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Harbour porpoise (Phocoena phocoena)

Hoca

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Harbour porpoise close-upReaching a maximum length of around 1.9 metres, the diminutive harbour porpoise (also known as the common porpoise) is Ireland’s smallest cetacean species and our only species of porpoise. Found right around the Irish coastline, it is one of the most widely distributed cetaceans (whales and dolphins) in the northern hemisphere.

Average sizes are smaller, with adults rarely exceed 1.5 metres in length. Unusually for cetaceans female harbour porpoises tend to be a little larger than males. It is primarily an inshore species, rarely straying too far from shallow coastal waters (to a maximum depth of between 150-200 metres).

The harbour porpoise looks very much like a small dolphin at first glance, but has a proportionally more rotund body that tapers markedly towards the tail stock. Its head ends in a rather blunt, rounded snout with no obvious “beak”. It is dark grey or grey-brown on its upper surface — looking almost black as its back breaks the water’s surface, with lighter grey flanks fading to a white underside. The dorsal fin is short, wide and triangular and is located around half-way down the back.

Harbour porpoises are usually seen singly, in pairs or in small groups of less than 10 individuals. Larger aggregations are uncommon, but there are occasional reports of 20-30 animals feeding together when they encounter a particularly abundant food source.

Less “showy” than their dolphin cousins porpoises can be quite difficult to see. They typically surface briefly 3 to 4 times in succession to breathe, showing only a quick roll of their dark back and short triangular dorsal fin before disappearing beneath the waves again. They then stay underwater for an extended period (usually 2-6 minutes) before repeating the breathing sequence again. Diving gannets and other feeding seabirds can indicate the presence of foraging cetaceans, so it’s always worth checking underneath diving birds for the tell-tale roll of porpoise backs.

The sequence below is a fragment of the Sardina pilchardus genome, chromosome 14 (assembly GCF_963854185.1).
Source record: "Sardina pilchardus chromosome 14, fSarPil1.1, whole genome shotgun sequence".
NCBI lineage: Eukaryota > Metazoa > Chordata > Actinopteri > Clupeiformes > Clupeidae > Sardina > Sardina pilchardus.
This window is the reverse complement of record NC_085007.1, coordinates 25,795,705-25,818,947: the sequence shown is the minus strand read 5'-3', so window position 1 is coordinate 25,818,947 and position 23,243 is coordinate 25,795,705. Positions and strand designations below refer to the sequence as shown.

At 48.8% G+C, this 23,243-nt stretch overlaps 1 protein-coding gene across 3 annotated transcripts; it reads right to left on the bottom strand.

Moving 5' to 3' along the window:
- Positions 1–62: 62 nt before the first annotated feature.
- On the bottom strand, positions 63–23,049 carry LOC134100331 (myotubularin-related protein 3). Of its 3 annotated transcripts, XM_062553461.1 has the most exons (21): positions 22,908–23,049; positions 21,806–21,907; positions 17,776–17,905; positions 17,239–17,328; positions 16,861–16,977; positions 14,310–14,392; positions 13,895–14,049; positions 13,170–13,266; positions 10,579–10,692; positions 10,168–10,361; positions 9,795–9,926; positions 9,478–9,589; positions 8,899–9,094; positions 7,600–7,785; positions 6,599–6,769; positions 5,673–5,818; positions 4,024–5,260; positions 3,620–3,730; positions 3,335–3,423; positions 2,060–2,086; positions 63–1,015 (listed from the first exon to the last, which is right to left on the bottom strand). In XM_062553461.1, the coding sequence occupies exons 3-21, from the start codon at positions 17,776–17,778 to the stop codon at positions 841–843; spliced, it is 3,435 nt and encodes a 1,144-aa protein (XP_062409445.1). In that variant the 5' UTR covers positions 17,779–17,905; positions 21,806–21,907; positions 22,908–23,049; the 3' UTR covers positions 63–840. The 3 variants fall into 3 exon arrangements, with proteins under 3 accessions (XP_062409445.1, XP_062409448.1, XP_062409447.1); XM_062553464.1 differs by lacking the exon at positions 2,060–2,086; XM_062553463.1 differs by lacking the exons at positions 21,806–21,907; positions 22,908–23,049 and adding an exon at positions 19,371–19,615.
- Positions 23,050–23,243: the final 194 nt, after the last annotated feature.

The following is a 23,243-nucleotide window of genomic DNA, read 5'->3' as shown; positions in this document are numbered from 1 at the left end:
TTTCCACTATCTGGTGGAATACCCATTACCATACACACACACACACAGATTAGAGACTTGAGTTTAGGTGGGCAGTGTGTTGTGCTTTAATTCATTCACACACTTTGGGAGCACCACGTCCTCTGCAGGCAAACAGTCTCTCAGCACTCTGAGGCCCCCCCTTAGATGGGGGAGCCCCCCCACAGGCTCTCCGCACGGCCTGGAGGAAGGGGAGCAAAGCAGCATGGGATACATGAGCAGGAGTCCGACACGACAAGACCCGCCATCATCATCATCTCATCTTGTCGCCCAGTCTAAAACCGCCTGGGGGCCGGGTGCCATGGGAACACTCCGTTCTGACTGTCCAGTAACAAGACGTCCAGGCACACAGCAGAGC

Harbour_porpoise_size compariisonWhile they can be difficult to spot, you can sometimes hear the “sneeze”-like blow as harbour porpoises surface on a calm day. It’s a trait that earned them their old English name of “Puffing Pig”, and perhaps contributed to their Irish name of “Muc Mhara”, sea pig.

Harbour porpoises have a mixed diet of small fish including herring, mackerel, sprat, pollack, hake and sand eels. They also eats squid and octopus. While they can live for up to 24 years, their average life expectancy is around 14-15 years.

Female harbour porpoises reach sexual maturity at 3-4 years of age. After a gestation period of around 11 months, calves are typically born from May to August with a strong peak around June. At birth calves are from 70-90cm long and weigh from 6.5-10kg. Females generally give birth every 2 years and nurse their calves for around 8 months.

harbour porpoiseHarbour porpoises are widely distributed in the northern hemisphere. They are currently considered abundant throughout their range and are classed as a species of Least Concern (LC) globally by the International Union for Conservation of Nature (IUCN). However, local population declines have been reported in several areas of the species’ range with the main threats coming from entanglement and bycatch in commercial fishing gear. Disturbance from marine traffic — particularly high volumes of small pleasure craft like jet skis and speedboats — and marine pollution can also have a detrimental impact on local porpoise numbers.

In Ireland the harbour porpoise is protected under the Wildlife Act, and is listed under Annex II of the EU Habitats Directive. Ireland is required under EU law to designate Special Areas of Conservation that meet the requirements of the species. The Irish Whale and Dolphin Group has proposed Dublin Bay, Co. Dublin; Roaringwater Bay, Co. Cork; The Blaskett Islands,Co. Kerry and Galway Bay, Co. Galway as potentially suitable areas.

Photo Credits:
By AVampireTear (Own work) [GFDL or CC-BY-SA-3.0], via Wikimedia Commons
By Chris_huh (Own work) [GFDL or CC-BY-SA-3.0], via Wikimedia Commons
By Erik Christensen (Own work) [CC-BY-SA-3.0 or GFDL], via Wikimedia Commons
 
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